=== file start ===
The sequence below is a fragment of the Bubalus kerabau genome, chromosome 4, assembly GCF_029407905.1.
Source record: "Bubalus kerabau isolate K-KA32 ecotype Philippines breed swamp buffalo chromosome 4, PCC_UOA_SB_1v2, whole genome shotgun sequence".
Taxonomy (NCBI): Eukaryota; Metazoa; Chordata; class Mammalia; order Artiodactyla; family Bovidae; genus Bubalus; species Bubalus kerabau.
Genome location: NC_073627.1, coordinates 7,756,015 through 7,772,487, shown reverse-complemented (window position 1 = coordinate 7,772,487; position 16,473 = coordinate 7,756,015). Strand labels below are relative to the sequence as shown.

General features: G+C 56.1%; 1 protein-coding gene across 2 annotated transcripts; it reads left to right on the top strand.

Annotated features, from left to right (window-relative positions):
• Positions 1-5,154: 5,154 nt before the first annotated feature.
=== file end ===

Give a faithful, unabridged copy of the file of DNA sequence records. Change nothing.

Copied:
The sequence below is a fragment of the Bubalus kerabau genome, chromosome 4, assembly GCF_029407905.1.
Source record: "Bubalus kerabau isolate K-KA32 ecotype Philippines breed swamp buffalo chromosome 4, PCC_UOA_SB_1v2, whole genome shotgun sequence".
Taxonomy (NCBI): Eukaryota; Metazoa; Chordata; class Mammalia; order Artiodactyla; family Bovidae; genus Bubalus; species Bubalus kerabau.
Genome location: NC_073627.1, coordinates 7,756,015 through 7,772,487, shown reverse-complemented (window position 1 = coordinate 7,772,487; position 16,473 = coordinate 7,756,015). Strand labels below are relative to the sequence as shown.

General features: G+C 56.1%; 1 protein-coding gene across 2 annotated transcripts; it reads left to right on the top strand.

Annotated features, from left to right (window-relative positions):
• Positions 1-5,154: 5,154 nt before the first annotated feature.